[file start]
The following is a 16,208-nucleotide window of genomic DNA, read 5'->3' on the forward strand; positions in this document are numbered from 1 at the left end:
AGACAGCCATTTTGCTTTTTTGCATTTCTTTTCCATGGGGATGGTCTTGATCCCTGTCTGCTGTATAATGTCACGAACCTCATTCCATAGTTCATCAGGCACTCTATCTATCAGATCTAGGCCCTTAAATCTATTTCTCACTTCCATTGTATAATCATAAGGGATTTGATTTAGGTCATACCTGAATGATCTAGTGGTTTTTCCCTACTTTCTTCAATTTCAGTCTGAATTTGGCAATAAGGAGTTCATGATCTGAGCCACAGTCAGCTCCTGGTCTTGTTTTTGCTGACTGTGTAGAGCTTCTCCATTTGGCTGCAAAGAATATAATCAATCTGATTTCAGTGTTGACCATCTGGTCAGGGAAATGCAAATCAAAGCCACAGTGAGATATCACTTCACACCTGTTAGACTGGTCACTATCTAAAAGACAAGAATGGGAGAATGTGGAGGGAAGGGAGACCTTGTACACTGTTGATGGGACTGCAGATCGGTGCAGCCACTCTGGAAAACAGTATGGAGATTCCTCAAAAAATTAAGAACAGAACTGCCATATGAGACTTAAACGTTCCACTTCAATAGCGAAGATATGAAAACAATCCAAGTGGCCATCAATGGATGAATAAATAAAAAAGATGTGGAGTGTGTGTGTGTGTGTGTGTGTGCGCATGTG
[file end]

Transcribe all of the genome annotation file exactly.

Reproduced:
The following is a 16,208-nucleotide window of genomic DNA, read 5'->3' on the forward strand; positions in this document are numbered from 1 at the left end:
AGACAGCCATTTTGCTTTTTTGCATTTCTTTTCCATGGGGATGGTCTTGATCCCTGTCTGCTGTATAATGTCACGAACCTCATTCCATAGTTCATCAGGCACTCTATCTATCAGATCTAGGCCCTTAAATCTATTTCTCACTTCCATTGTATAATCATAAGGGATTTGATTTAGGTCATACCTGAATGATCTAGTGGTTTTTCCCTACTTTCTTCAATTTCAGTCTGAATTTGGCAATAAGGAGTTCATGATCTGAGCCACAGTCAGCTCCTGGTCTTGTTTTTGCTGACTGTGTAGAGCTTCTCCATTTGGCTGCAAAGAATATAATCAATCTGATTTCAGTGTTGACCATCTGGTCAGGGAAATGCAAATCAAAGCCACAGTGAGATATCACTTCACACCTGTTAGACTGGTCACTATCTAAAAGACAAGAATGGGAGAATGTGGAGGGAAGGGAGACCTTGTACACTGTTGATGGGACTGCAGATCGGTGCAGCCACTCTGGAAAACAGTATGGAGATTCCTCAAAAAATTAAGAACAGAACTGCCATATGAGACTTAAACGTTCCACTTCAATAGCGAAGATATGAAAACAATCCAAGTGGCCATCAATGGATGAATAAATAAAAAAGATGTGGAGTGTGTGTGTGTGTGTGTGTGTGCGCATGTG